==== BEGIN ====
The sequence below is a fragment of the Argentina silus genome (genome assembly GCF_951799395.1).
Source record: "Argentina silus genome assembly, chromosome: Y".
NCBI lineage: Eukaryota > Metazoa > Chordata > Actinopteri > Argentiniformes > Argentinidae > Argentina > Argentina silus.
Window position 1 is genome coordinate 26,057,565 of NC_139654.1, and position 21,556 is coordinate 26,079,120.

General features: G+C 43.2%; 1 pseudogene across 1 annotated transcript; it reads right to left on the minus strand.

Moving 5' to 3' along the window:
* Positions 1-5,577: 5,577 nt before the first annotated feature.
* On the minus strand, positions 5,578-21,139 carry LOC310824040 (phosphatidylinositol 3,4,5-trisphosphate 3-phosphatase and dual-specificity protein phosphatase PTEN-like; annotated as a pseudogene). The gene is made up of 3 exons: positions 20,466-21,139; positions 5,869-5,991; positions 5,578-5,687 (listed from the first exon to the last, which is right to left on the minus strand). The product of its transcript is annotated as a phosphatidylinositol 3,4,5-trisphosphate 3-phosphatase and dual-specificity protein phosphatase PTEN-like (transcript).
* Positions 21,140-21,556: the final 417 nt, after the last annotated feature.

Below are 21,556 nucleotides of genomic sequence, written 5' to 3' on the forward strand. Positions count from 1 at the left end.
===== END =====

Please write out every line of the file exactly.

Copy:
The sequence below is a fragment of the Argentina silus genome (genome assembly GCF_951799395.1).
Source record: "Argentina silus genome assembly, chromosome: Y".
NCBI lineage: Eukaryota > Metazoa > Chordata > Actinopteri > Argentiniformes > Argentinidae > Argentina > Argentina silus.
Window position 1 is genome coordinate 26,057,565 of NC_139654.1, and position 21,556 is coordinate 26,079,120.

General features: G+C 43.2%; 1 pseudogene across 1 annotated transcript; it reads right to left on the minus strand.

Moving 5' to 3' along the window:
* Positions 1-5,577: 5,577 nt before the first annotated feature.
* On the minus strand, positions 5,578-21,139 carry LOC310824040 (phosphatidylinositol 3,4,5-trisphosphate 3-phosphatase and dual-specificity protein phosphatase PTEN-like; annotated as a pseudogene). The gene is made up of 3 exons: positions 20,466-21,139; positions 5,869-5,991; positions 5,578-5,687 (listed from the first exon to the last, which is right to left on the minus strand). The product of its transcript is annotated as a phosphatidylinositol 3,4,5-trisphosphate 3-phosphatase and dual-specificity protein phosphatase PTEN-like (transcript).
* Positions 21,140-21,556: the final 417 nt, after the last annotated feature.

Below are 21,556 nucleotides of genomic sequence, written 5' to 3' on the forward strand. Positions count from 1 at the left end.